Image by hisks on SXC.hu
The economic crisis changed my lifestyle drastically. It made me realise that it was never about him, it was about the money. I came to realise that our relationship wasn’t good. He would criticise me all the time, making me feel ashamed. He would criticise what I cooked, what I wore. He likes to criticise. It is in his nature. Sometimes, I feel he has opinions which are not for a man. He may come from a rich family but we are stylish. Yet, in the first month of our marriage, he would criticise our furniture and had this idea that I should be grateful that he brought me from Iraq to Europe, from rubbish to here. He never praised me, never complimented me. I had to be grateful. I felt undermined. He treated me like a little girl. So I stopped asking for his opinion. I stopped relying on his opinions.
Even my brothers, who used to visit twice a year, would notice there was a problem. We were always arguing, like enemies – a little discussion would escalate into a big argument. He was always trying to put me down in front of them, dominating me.
I wasn’t happy and I started to think about the choice I had made. I felt marrying him was the only choice I had. Throughout my life, however, I have always felt that I deserve something better. Money is an issue; having a partner with more money. I have this feeling that if a man has money, it makes him good and strong, so you automatically have a better life.
My husband was the first man sexually in my life. This was very important. The idea that he was the only one I had been with. It is an obsession amongst Arab men. I had had friendships with boys, but it was limited to the telephone and very innocent. These days, I think more about the choices I have and why there is a difference between the lives of women in Europe and the Middle East. European women for me equals non Muslim, they represent the unrestricted world that does not have the challenges we face. I believe that this is because virginity before marriage is still important in the Middle East. Therefore marriage is a passport to freedom; freedom from restrictions, from constraints.
Marriage protects a woman’s reputation and offers an escape from gossip and stigma whilst in contact with boys and men. It is why in many families (not all) girls are not encouraged to ride bicycles, do gymnastics for fear of them losing their virginity. Girls were encouraged to be careful when using the bidet so that it does not interfere with their virginity. It is why even the design of the bidet, rumour has it, has been changed – so the water doesn’t go right up the vagina and only through the anus – for fear spoiling her virginity.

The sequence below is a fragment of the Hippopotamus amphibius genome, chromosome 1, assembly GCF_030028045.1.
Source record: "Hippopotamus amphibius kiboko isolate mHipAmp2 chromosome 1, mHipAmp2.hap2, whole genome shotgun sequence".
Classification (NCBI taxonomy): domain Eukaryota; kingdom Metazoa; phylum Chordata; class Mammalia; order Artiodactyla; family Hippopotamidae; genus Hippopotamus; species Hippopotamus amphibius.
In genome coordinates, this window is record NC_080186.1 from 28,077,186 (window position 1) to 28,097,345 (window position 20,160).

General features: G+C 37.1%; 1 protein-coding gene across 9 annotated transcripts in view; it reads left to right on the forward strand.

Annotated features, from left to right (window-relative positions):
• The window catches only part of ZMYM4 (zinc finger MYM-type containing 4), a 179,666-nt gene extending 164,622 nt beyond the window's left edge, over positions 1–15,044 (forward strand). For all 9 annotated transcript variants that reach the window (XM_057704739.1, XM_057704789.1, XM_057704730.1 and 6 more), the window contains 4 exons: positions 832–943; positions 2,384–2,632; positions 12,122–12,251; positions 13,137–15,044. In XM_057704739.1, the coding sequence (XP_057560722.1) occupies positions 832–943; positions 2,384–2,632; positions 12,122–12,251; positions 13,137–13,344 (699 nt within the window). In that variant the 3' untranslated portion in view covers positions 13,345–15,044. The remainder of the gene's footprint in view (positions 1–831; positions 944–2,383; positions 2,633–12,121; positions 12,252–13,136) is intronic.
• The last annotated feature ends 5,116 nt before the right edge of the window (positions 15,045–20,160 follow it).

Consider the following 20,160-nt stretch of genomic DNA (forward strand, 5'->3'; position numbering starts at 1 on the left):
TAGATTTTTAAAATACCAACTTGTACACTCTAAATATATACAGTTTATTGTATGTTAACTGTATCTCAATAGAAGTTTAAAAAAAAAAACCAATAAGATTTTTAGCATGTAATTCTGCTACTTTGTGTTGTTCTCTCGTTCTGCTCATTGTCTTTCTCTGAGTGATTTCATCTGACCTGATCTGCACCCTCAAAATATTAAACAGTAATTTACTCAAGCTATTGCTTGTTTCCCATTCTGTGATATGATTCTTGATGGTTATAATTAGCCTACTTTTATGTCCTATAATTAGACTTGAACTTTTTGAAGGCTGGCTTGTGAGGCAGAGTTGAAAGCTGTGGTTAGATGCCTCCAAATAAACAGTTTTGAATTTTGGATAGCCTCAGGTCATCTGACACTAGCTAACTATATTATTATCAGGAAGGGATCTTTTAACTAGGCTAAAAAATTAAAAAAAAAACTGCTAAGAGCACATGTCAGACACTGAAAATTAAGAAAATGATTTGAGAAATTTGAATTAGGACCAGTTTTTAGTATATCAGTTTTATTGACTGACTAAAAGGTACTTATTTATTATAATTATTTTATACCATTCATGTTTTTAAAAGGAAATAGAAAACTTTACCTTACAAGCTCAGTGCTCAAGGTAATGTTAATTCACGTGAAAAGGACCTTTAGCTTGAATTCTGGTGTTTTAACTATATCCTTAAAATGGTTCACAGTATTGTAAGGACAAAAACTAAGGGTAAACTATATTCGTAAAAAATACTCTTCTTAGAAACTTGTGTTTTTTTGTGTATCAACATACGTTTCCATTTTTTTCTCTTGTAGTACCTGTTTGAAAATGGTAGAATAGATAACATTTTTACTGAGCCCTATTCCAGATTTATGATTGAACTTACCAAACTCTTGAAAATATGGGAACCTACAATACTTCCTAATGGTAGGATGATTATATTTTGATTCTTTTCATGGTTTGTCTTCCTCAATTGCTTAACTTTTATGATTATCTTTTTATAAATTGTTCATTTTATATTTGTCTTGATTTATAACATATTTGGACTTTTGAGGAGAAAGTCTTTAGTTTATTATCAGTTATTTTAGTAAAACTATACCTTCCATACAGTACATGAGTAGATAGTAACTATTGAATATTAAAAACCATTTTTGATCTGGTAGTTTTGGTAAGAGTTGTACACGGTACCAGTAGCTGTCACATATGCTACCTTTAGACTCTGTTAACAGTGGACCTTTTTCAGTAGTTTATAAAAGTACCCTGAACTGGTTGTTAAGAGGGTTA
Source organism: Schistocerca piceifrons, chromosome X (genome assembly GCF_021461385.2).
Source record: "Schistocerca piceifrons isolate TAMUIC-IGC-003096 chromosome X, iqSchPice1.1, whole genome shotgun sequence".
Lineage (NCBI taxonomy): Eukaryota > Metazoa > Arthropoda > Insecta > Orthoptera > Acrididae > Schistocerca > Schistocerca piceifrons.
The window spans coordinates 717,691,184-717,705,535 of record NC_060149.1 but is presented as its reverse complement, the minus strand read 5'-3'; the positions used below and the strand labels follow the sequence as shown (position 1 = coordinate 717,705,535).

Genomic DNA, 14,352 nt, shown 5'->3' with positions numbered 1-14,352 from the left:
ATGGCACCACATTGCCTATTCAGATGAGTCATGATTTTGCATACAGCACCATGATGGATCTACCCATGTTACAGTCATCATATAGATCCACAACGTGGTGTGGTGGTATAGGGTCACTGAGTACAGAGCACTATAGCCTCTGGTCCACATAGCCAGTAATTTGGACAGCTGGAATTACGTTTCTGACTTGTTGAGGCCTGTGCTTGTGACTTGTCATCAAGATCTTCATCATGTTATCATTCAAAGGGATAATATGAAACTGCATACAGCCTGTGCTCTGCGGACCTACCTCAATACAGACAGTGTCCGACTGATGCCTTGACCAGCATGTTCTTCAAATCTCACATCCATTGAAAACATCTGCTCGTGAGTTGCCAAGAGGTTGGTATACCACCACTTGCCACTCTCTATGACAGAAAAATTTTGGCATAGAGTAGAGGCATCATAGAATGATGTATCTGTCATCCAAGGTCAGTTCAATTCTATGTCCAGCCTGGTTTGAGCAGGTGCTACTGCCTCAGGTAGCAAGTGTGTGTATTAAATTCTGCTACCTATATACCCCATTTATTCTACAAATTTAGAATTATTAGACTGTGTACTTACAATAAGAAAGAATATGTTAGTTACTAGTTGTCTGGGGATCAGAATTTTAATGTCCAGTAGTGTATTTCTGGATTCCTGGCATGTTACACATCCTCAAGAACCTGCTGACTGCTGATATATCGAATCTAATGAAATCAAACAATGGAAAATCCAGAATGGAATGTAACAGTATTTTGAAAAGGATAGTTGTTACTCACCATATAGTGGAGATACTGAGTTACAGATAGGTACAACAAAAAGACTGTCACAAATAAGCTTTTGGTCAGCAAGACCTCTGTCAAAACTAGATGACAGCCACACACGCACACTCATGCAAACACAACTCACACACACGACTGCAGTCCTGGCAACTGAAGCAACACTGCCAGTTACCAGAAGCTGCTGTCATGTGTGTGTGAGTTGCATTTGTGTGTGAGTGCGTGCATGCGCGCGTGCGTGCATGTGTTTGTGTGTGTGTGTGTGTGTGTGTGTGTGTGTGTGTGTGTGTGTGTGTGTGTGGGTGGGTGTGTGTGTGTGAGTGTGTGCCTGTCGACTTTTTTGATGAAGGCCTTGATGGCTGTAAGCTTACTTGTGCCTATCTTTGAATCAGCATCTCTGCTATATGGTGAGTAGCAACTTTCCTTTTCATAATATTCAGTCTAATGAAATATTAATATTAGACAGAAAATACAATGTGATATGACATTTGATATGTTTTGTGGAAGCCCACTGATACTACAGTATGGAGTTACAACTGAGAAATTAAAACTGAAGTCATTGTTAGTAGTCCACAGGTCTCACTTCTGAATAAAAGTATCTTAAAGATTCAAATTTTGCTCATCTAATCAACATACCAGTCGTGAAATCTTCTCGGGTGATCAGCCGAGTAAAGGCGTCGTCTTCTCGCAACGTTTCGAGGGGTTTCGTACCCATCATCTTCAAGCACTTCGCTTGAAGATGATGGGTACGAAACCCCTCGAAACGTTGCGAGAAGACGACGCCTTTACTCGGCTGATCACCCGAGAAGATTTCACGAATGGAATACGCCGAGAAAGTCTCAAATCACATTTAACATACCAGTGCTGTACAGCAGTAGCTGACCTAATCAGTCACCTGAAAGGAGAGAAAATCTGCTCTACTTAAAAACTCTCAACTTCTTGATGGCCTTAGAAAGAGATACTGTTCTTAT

The effect of this obsession in Saudi Arabia and Iran is very strong. It is interesting that the war on terror has provided a theatre for these two major Muslim powers in the Middle East, Saudi Arabia and Iran, to promote two extreme versions of the Muslim religion. Saudi Arabia is Sunni and Iran is Shia.
The whole Shia and Sunni rivalry came about on the death of the Prophet Mohamed who wanted his cousin Ali to take over from him. His friends, however, wanted a different a leader, Abu Bakarr. Those who followed Ali became the Shias and the others became Sunni.
Saudi Arabia is very rich and it uses its influence to promote the Wahabi religion, a branch of the Sunni religion which is Yemeni in origin. The Saudi royal family is from Yemen. Even before Sadaam Hussein’s death, he had also begun to take an unusual interest in religion, tearing down the horse racing stadium to build a mosque and ‘purifying’ prostitutes through summary executions. There was a sense that even though he was known for not being religious he was either trying to compete with other countries or please his more religious neighbours. Sadaam was Sunni like the Saudis and given their power in the region, he was doing a lot to satisfy them.
As a result of this rivalry we have gone backwards as a people and women are suffering a lot. There is also the fact that twenty fouryears under Saddam, from nineteen seventy nine to two thousand and three, had left us isolated, imprisoned and backward. With the invasion in two thousand and three, Iraq was taken hostage by the two rival religious extremist interests. So it is very common today to see women wearing the himar and gloves that is a costume of the Saudis.
In this war of extremism, it is the Saudis who are winning. To some Iraqis, they make the Iranians come across as modern. My friend visited Iran recently and was shocked. It is true that they will stone their women to death if they are unfaithful and that they are a very religious country, but she found them to be religious in a very fashionable way. Apart from this, there is also the fact that they consider themselves superior as Aryans to the Arabs.
As part of the escalating rivalry, lots of Sunni countries, the Yemenis and Afghanis included sent militia to Iraq to destablise the Shia regime. There is no doubt that the rivalry has been encouraged by America, primarily because of their access to our oil. They are sucking our blood and our money. The second motive is that the more intense the rivalry between the Arabs who have money, the more we will spend on military equipment. This rivalry also means that they are providers of our services, as the Iraqis remain distracted.